Peter J. Pitts, president of the Center for Medicine in the Public Interest, wrote a negative commentary in the Washington Times on evidence based medicine (EBM). Dr. Roy Poses, blogging at Health Care Renewal, offered a rebuttal. I’m not going to take sides in this debate, as good points were offered by both. Correctly noting that Mr. Pitts used a straw man argument (Pitts unfairly portrayed EBM as “one size fits all” medicine) and explaining what EBM really is (or is supposed to be) Dr. Poses then went on to base much of his own argument on an ad hominem attack against Mr. Pitts (it seems Pitts has ties to Big Pharma, who may not be happy with EBM’s objective evaluations of their new and expensive drugs).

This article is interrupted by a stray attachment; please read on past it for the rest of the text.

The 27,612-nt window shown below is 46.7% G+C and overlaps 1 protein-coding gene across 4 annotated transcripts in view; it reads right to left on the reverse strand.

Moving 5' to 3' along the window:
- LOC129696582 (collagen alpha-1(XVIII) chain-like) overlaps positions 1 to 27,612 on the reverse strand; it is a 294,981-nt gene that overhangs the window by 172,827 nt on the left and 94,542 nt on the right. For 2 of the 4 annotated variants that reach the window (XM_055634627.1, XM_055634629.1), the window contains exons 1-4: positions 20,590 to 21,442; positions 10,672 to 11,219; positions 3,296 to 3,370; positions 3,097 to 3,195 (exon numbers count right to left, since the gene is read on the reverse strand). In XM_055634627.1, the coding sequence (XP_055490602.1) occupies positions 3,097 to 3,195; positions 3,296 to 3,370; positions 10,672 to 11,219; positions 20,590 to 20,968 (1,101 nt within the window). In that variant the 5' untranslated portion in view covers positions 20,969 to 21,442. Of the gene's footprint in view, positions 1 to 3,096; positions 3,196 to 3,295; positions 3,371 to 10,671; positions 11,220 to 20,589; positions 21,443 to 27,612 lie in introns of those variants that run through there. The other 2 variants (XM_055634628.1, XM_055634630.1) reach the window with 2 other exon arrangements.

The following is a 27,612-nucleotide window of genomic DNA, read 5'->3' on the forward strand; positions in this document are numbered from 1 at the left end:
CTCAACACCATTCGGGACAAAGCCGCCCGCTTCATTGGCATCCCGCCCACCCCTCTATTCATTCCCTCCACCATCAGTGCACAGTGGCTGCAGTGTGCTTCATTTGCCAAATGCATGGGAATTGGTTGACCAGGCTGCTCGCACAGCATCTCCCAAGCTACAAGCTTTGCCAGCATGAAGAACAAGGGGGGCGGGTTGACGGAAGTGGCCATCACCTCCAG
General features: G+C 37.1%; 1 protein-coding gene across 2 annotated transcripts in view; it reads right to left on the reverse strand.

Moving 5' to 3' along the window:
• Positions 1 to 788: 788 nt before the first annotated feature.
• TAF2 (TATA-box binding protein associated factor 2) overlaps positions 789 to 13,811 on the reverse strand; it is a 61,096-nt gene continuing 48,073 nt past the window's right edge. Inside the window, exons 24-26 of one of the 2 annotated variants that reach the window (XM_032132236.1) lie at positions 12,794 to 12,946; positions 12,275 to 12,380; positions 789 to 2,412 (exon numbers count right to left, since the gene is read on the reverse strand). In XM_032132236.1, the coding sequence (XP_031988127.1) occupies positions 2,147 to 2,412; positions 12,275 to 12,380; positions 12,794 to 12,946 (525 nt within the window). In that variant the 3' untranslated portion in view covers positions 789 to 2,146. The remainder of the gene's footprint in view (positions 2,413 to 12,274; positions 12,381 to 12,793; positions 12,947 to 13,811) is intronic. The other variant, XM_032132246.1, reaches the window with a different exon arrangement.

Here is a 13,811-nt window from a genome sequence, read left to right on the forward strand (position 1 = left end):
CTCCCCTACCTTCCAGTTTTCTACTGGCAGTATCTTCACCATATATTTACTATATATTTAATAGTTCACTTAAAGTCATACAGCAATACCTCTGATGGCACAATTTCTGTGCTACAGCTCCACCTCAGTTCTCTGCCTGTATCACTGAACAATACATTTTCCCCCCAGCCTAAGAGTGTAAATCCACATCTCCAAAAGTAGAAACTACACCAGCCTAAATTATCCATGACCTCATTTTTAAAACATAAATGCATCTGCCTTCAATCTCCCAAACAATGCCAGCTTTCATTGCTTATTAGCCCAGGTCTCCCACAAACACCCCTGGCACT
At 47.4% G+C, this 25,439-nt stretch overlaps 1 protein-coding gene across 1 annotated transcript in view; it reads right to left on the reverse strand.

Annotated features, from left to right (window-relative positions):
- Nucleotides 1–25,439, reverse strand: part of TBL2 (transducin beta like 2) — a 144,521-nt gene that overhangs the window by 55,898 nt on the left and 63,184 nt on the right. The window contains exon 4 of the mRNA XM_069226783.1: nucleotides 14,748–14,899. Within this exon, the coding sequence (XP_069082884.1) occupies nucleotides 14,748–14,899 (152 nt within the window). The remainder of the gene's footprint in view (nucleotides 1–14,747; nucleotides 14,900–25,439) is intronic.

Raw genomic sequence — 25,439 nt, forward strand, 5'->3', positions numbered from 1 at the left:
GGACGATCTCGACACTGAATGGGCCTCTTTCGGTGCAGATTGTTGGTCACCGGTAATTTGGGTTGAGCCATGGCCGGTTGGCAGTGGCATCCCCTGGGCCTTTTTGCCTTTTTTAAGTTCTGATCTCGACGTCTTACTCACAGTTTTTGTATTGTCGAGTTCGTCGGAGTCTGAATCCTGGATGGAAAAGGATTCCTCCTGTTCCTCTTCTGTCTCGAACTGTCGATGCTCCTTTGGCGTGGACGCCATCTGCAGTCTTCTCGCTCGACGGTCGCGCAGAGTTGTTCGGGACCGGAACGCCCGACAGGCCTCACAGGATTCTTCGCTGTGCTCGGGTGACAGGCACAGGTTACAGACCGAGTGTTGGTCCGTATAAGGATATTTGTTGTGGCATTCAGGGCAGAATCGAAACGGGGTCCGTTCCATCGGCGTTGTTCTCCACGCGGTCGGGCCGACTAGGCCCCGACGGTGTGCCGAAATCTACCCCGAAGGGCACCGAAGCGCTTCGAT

“One size fits all medicine”, while not a core notion of EBM, is one of EBM’s popular distortions. We’ve seen it many times. Older and cheaper drug A performs as well in the latest systematic review as newer and more expensive drug B. Ergo, drug A is the drug of choice for all patients. This type of thinking may drive an agenda behind government funded research. Pitts cites the CATIE trial. An even better example (or at least one more familiar to me) might be ALLHAT. (DB of Med Rants has a great post on the apparent agenda behind ALLHAT here).
A larger issue is conflict of interest. Dr. Poses has written a great deal on conflicts of interest inherent in pharmaceutical industry funded research. But government funded research is conflicted too. The government has an interest n promoting cheaper drugs. Cheaper drugs are sometimes, but not always, better for patients.
Via Kevin M.D.